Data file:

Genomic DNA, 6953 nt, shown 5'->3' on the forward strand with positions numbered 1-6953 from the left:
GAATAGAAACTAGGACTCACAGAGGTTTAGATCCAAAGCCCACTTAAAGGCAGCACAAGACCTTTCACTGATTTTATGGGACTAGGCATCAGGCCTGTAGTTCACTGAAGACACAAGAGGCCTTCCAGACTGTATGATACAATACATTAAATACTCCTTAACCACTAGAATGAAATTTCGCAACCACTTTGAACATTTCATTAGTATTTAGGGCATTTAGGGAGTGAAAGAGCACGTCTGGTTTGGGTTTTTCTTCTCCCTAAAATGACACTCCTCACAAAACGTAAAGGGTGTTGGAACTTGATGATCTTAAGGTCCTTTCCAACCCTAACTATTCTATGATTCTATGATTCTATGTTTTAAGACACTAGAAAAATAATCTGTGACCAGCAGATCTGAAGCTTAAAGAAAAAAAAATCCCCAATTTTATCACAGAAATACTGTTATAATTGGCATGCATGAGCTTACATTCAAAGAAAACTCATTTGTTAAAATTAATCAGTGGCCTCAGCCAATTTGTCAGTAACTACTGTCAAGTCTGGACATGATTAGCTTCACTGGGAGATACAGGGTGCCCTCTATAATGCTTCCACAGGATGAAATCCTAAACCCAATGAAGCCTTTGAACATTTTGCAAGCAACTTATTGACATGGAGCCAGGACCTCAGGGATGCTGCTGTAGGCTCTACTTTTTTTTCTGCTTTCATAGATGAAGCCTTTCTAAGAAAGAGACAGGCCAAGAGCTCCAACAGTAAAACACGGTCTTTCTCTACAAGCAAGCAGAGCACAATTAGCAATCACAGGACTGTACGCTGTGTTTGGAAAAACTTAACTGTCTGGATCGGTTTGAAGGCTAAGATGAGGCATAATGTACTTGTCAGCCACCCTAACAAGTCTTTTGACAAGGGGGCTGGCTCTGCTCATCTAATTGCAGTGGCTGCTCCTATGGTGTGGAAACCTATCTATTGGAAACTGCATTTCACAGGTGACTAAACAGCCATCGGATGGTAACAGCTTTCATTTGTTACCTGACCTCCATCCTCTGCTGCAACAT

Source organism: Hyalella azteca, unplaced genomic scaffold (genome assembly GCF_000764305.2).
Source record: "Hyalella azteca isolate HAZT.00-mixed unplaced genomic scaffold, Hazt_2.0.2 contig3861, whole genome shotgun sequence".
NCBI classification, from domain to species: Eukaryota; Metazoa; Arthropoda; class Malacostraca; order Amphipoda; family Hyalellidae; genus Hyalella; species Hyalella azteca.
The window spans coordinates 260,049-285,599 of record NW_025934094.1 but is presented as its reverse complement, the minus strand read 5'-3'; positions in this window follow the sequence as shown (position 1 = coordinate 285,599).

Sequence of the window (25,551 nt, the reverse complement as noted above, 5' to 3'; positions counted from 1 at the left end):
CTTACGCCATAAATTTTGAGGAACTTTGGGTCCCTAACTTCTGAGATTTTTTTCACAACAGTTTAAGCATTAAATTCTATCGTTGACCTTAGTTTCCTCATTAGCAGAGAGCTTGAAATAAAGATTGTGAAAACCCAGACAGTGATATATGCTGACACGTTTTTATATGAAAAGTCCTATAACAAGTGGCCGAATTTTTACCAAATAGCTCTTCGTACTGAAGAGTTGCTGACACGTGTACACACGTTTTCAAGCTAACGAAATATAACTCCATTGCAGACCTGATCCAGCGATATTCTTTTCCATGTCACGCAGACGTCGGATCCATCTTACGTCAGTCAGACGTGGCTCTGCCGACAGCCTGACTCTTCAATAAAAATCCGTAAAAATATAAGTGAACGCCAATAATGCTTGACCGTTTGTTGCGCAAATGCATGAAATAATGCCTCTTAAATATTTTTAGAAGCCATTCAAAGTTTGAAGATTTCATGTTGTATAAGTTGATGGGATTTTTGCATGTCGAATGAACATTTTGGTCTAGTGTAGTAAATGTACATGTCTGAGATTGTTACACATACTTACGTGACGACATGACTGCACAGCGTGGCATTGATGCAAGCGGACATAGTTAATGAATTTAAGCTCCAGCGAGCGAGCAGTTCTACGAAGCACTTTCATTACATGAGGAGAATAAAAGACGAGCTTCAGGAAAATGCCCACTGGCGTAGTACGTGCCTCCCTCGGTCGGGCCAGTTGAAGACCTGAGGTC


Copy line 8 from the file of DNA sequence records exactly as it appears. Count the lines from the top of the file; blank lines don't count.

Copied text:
CTTACGCCATAAATTTTGAGGAACTTTGGGTCCCTAACTTCTGAGATTTTTTTCACAACAGTTTAAGCATTAAATTCTATCGTTGACCTTAGTTTCCTCATTAGCAGAGAGCTTGAAATAAAGATTGTGAAAACCCAGACAGTGATATATGCTGACACGTTTTTATATGAAAAGTCCTATAACAAGTGGCCGAATTTTTACCAAATAGCTCTTCGTACTGAAGAGTTGCTGACACGTGTACACACGTTTTCAAGCTAACGAAATATAACTCCATTGCAGACCTGATCCAGCGATATTCTTTTCCATGTCACGCAGACGTCGGATCCATCTTACGTCAGTCAGACGTGGCTCTGCCGACAGCCTGACTCTTCAATAAAAATCCGTAAAAATATAAGTGAACGCCAATAATGCTTGACCGTTTGTTGCGCAAATGCATGAAATAATGCCTCTTAAATATTTTTAGAAGCCATTCAAAGTTTGAAGATTTCATGTTGTATAAGTTGATGGGATTTTTGCATGTCGAATGAACATTTTGGTCTAGTGTAGTAAATGTACATGTCTGAGATTGTTACACATACTTACGTGACGACATGACTGCACAGCGTGGCATTGATGCAAGCGGACATAGTTAATGAATTTAAGCTCCAGCGAGCGAGCAGTTCTACGAAGCACTTTCATTACATGAGGAGAATAAAAGACGAGCTTCAGGAAAATGCCCACTGGCGTAGTACGTGCCTCCCTCGGTCGGGCCAGTTGAAGACCTGAGGTC